Complaint alleges that throughout the Class Period, Defendants made materially false and misleading statements regarding the Company’s business, operational and compliance policies. Specifically, Defendants made false and/or misleading statements and/or failed to disclose that: Defendants made materially false and misleading statements and failed to disclose material facts concerning: (i) Snap’s user growth and engagement, by minimizing the known adverse impact of competition from Instagram’s Stories; (ii) the restatement of Snap’s 2015 daily user metrics, by failing to disclose Pompliano’s detailed, credible allegations regarding Defendants’ knowing misrepresentation of its user engagement metrics and severe internal controls deficiencies; and (iii) falsely asserting that Snap did not employ “growth hacking” strategies to inflate user growth.
May 10, 2017, when Snap announced its financial results for the first fiscal quarter of 2017, which revealed disappointing user growth. Snap’s first quarterly results as a public company began to reveal to the market that the Exchange Act Defendants had made materially false and misleading statements and omitted material adverse facts about the Company’s user growth and the impact of competition from Instagram in the Registration Statement. In a press release issued after the market closed, Snap reported that “DAUs grew from 122 million in Q1 2016 to 166 million in Q1 2017, an increase of 36% year-over-year. DAUs increased 5% quarter-over-quarter, from 158 million in Q4 2016.”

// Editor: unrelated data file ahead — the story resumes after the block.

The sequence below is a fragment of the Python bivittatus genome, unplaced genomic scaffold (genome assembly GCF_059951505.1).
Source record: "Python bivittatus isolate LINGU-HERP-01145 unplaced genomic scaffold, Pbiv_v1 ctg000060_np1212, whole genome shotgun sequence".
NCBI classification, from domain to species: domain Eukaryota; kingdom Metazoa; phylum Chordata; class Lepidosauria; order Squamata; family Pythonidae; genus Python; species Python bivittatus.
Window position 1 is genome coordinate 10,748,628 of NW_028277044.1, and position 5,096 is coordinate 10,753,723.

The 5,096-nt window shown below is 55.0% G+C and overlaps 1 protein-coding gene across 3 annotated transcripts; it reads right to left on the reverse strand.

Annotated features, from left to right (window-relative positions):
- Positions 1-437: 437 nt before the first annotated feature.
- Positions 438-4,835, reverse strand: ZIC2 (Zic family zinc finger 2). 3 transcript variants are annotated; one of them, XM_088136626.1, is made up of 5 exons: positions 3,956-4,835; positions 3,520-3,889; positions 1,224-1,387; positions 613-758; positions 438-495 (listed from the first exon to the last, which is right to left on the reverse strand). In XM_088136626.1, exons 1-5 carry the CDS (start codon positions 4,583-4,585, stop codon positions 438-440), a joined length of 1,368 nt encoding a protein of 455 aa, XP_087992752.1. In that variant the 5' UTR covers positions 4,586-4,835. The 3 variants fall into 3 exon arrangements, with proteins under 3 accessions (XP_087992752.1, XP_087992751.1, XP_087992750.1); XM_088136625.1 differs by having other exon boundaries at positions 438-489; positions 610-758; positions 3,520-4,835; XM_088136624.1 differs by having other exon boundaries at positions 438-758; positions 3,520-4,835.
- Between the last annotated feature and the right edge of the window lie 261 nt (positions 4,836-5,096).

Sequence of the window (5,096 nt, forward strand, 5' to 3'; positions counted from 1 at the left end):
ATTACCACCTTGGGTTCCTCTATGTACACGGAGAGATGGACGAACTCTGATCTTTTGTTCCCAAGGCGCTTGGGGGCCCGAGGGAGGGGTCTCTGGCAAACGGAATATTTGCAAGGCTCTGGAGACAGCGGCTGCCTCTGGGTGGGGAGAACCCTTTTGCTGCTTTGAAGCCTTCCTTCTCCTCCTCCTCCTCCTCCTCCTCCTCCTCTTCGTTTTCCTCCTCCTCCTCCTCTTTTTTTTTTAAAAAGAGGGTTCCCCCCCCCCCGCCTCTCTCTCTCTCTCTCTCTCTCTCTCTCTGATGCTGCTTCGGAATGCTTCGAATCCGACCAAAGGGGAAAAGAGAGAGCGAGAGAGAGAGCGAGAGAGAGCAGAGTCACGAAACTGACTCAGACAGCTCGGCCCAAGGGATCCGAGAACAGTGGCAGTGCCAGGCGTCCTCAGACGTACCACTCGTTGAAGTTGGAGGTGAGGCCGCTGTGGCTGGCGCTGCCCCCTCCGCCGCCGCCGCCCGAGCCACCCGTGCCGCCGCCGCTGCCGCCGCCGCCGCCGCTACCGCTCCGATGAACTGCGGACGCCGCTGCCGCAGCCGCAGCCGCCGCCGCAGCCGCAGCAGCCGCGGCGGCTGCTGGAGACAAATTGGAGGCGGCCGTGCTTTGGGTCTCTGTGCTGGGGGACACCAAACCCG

In response to the news of Snap’s disappointing user growth Snap’s share price declined $4.93 per share, or approximately 21%, from a closing price of $22.98 on May 10, 2017, to close at $18.05 per share on May 11, 2017.
On June 7, 2017, it was reported that, based on data from SensorTower, a firm that tracks app analytics, worldwide downloads of Snapchat for the months of April and May 2017 were down 22% from the year prior, confirming that the image of Snap as a rapidly-growing, soon-to-be profitable business presented in the Registration Statement was just a mirage.
A report issued by Nomura Instinet on this date noted that “By comparison, Instagram downloads have demonstrated YoY growth, suggesting that competitive pressures may be intensifying for Snap, challenging the platform’s ability to attract and retain new users.” The report concluded with a reduced rating and a $14 price target on Snap, lowering full-year sales and profit estimates for 2017 and 2018.